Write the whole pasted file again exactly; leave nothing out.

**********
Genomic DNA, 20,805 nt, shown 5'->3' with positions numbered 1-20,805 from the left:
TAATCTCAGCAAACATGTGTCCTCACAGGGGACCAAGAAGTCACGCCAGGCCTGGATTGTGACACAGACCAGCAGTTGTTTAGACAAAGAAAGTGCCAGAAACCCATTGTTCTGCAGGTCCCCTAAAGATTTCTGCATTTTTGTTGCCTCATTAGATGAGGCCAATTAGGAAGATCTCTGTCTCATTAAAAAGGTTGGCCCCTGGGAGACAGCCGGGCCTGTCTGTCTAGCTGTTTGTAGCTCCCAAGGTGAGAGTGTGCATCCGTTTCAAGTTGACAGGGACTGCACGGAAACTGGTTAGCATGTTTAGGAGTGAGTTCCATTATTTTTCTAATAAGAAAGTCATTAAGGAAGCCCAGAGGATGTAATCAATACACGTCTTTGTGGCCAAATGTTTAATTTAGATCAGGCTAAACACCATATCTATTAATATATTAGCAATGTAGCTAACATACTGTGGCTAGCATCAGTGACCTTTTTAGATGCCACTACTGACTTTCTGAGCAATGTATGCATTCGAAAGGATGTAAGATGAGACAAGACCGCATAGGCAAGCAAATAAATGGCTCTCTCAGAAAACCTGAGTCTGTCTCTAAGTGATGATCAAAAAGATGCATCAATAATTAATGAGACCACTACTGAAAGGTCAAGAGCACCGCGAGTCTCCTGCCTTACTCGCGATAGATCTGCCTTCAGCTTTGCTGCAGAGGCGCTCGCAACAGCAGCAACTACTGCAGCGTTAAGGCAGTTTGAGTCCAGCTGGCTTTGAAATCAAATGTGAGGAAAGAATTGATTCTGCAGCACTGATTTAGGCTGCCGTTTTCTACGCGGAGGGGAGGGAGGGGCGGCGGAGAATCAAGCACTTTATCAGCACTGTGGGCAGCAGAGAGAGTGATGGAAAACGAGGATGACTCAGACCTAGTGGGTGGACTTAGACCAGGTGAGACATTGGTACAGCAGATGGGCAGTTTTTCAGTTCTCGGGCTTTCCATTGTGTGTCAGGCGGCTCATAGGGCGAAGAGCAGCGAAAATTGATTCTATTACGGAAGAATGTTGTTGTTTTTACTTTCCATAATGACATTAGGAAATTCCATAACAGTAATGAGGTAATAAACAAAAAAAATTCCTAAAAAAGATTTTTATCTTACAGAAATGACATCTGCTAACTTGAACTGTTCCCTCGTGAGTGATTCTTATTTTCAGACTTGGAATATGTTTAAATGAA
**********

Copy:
Genomic DNA, 20,805 nt, shown 5'->3' with positions numbered 1-20,805 from the left:
TAATCTCAGCAAACATGTGTCCTCACAGGGGACCAAGAAGTCACGCCAGGCCTGGATTGTGACACAGACCAGCAGTTGTTTAGACAAAGAAAGTGCCAGAAACCCATTGTTCTGCAGGTCCCCTAAAGATTTCTGCATTTTTGTTGCCTCATTAGATGAGGCCAATTAGGAAGATCTCTGTCTCATTAAAAAGGTTGGCCCCTGGGAGACAGCCGGGCCTGTCTGTCTAGCTGTTTGTAGCTCCCAAGGTGAGAGTGTGCATCCGTTTCAAGTTGACAGGGACTGCACGGAAACTGGTTAGCATGTTTAGGAGTGAGTTCCATTATTTTTCTAATAAGAAAGTCATTAAGGAAGCCCAGAGGATGTAATCAATACACGTCTTTGTGGCCAAATGTTTAATTTAGATCAGGCTAAACACCATATCTATTAATATATTAGCAATGTAGCTAACATACTGTGGCTAGCATCAGTGACCTTTTTAGATGCCACTACTGACTTTCTGAGCAATGTATGCATTCGAAAGGATGTAAGATGAGACAAGACCGCATAGGCAAGCAAATAAATGGCTCTCTCAGAAAACCTGAGTCTGTCTCTAAGTGATGATCAAAAAGATGCATCAATAATTAATGAGACCACTACTGAAAGGTCAAGAGCACCGCGAGTCTCCTGCCTTACTCGCGATAGATCTGCCTTCAGCTTTGCTGCAGAGGCGCTCGCAACAGCAGCAACTACTGCAGCGTTAAGGCAGTTTGAGTCCAGCTGGCTTTGAAATCAAATGTGAGGAAAGAATTGATTCTGCAGCACTGATTTAGGCTGCCGTTTTCTACGCGGAGGGGAGGGAGGGGCGGCGGAGAATCAAGCACTTTATCAGCACTGTGGGCAGCAGAGAGAGTGATGGAAAACGAGGATGACTCAGACCTAGTGGGTGGACTTAGACCAGGTGAGACATTGGTACAGCAGATGGGCAGTTTTTCAGTTCTCGGGCTTTCCATTGTGTGTCAGGCGGCTCATAGGGCGAAGAGCAGCGAAAATTGATTCTATTACGGAAGAATGTTGTTGTTTTTACTTTCCATAATGACATTAGGAAATTCCATAACAGTAATGAGGTAATAAACAAAAAAAATTCCTAAAAAAGATTTTTATCTTACAGAAATGACATCTGCTAACTTGAACTGTTCCCTCGTGAGTGATTCTTATTTTCAGACTTGGAATATGTTTAAATGAA